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Electronic payments are the biggest problem as fraud continues to rise

Cash is key to counterbalancing explosive problem

Fraud is a significant and mounting problem for global economies made worse by non-cash methods of payment, according to new research.

The global economy currently loses US$4.1 trillion annually to fraud.

The data suggested a dire warning: societies must support cash to counterbalance rampant electronic payment fraud.

Fraud in Cash and Electronic Payments: Taxonomy, Estimation and Projections, a new study completed for the International Security Ligue, found that fraud with cash fell by 1.7 per cent annually, while fraud with cards has risen by 16.2 per cent every year since 2014.

If current trends persist, card fraud per transaction will more than double by 2025.

“Cash is always important to support consumer options,” said Steven Meitin, President, Canadian Association of Secured Transportation (CAST).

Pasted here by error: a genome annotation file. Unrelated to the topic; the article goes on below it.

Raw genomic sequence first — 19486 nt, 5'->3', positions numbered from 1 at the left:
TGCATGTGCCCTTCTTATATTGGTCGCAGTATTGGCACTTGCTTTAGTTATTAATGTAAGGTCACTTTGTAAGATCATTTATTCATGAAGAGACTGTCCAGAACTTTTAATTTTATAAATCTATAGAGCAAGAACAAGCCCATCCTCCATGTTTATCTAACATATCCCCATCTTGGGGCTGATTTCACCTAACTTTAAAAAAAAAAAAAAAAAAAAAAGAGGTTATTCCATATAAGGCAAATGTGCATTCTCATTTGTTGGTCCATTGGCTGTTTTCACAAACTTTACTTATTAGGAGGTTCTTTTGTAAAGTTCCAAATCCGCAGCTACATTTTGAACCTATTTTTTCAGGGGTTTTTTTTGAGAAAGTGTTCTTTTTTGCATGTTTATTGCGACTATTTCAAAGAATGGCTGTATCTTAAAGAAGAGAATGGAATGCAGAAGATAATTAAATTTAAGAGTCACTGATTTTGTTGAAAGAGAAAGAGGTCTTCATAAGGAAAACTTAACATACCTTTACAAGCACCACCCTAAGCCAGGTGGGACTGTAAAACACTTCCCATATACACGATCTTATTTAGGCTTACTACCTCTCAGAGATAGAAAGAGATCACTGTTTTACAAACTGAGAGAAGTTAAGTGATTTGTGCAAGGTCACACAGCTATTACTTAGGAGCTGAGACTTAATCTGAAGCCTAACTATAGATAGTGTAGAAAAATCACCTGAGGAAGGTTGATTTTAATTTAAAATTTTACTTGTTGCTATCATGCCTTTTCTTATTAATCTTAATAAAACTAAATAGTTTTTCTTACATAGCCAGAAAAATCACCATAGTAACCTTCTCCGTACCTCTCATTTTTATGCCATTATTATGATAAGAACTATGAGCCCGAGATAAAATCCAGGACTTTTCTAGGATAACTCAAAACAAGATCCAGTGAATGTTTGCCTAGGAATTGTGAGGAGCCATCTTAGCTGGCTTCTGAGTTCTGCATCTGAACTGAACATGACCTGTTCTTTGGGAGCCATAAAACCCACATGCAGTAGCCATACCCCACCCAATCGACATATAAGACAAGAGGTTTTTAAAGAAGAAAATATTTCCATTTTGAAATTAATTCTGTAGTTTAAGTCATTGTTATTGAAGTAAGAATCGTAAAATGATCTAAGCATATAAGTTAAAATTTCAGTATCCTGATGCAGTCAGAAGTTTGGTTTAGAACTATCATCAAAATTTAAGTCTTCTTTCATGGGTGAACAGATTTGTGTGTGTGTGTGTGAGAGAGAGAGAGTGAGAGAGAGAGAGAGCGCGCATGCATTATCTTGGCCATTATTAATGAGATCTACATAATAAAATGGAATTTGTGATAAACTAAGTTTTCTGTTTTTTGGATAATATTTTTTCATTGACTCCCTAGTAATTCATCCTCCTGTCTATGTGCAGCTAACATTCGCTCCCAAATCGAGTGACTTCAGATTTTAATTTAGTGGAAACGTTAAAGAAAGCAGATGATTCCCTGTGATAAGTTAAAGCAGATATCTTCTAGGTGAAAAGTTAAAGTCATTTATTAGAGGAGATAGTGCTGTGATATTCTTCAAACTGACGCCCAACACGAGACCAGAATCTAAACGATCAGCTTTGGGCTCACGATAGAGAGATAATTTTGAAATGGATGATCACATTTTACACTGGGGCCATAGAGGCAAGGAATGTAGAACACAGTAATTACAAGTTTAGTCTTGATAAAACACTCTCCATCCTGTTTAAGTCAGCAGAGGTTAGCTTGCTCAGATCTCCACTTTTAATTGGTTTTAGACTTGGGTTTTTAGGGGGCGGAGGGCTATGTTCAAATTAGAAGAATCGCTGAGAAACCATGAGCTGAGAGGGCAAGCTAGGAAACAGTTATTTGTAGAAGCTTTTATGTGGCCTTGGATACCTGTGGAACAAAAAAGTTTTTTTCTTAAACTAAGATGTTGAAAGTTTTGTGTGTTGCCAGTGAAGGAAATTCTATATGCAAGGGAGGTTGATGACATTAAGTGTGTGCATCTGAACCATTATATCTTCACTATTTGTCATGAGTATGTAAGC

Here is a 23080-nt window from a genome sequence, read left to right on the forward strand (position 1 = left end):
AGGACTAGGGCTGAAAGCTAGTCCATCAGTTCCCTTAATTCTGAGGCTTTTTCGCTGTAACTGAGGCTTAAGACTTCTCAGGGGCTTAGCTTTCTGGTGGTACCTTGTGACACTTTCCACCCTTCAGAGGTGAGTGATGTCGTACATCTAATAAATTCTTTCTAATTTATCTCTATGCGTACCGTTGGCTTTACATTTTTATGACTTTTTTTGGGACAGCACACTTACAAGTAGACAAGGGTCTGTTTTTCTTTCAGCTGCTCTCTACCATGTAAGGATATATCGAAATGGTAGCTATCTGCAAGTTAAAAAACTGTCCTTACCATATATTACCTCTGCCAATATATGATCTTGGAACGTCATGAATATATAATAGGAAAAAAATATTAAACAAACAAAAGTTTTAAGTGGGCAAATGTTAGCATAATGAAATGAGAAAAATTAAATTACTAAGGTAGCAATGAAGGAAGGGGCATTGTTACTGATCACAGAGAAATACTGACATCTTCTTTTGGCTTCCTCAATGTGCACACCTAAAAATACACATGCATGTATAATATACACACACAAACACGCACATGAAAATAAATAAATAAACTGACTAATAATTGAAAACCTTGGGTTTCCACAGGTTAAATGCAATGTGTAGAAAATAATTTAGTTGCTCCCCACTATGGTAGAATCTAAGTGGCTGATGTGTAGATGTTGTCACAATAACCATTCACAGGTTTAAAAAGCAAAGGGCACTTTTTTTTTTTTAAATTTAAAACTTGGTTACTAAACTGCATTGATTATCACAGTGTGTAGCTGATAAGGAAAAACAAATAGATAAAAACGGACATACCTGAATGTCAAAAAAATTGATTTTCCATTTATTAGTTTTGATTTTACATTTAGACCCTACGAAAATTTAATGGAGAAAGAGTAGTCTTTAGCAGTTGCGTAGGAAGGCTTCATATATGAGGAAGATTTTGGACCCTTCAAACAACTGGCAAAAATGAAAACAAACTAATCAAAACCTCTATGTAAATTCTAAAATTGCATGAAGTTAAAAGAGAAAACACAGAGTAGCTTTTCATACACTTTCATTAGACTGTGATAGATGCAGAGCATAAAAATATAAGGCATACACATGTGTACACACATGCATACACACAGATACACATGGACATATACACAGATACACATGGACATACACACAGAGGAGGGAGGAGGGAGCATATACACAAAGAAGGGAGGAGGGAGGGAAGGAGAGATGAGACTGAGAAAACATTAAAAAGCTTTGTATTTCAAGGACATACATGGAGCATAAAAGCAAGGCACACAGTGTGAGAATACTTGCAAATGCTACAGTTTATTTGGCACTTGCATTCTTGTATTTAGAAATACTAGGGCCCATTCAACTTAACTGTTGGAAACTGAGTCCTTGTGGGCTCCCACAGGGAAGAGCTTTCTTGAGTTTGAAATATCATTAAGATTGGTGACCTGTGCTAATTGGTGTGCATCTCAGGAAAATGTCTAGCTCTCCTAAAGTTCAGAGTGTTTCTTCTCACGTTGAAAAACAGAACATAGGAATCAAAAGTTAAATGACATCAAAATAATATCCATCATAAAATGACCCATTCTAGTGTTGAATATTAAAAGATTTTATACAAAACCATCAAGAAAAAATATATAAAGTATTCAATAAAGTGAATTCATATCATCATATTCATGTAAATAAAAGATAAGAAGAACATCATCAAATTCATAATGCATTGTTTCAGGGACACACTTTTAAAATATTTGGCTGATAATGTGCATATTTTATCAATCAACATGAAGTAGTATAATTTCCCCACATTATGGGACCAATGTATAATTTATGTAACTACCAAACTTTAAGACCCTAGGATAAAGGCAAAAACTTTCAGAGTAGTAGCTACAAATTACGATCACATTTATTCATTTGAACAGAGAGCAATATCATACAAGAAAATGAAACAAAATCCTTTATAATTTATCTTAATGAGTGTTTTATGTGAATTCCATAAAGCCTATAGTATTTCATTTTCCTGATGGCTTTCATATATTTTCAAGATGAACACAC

“However, this research shows that cash is also important to governments, businesses and central banks to help counter fraud. Criminals see more opportunities as more people rely on technology, which is why different payment forms should remain a primary concern for consumers and governments,” Meitin added.

Key Statistics from the study said card-not-present fraud is the fastest growing (6.44x larger in 2018 than 2014) and constitutes more than half of total card fraud.

ATM-related card counterfeiting increased during the study period (2.87 times more in 2018 than 2014).

The illegal global economy linked to cash declined from 5.2 per cent of gross domestic product (GDP) in 2014 to 4.8 per cent of GDP in 2018 and is expected to fall by 10.4 per cent by 2025.

The purpose of the Canadian Association of Secured Transportation (CAST) is to promote and advocate for the interests of Canadian providers of secure transportation of valuables, to provide a venue for beneficial dialogue amongst members and to encourage the advancement and excellence of industry standards across Canada and abroad.

CAST is the Canadian member of the International Security Ligue. To learn more, visit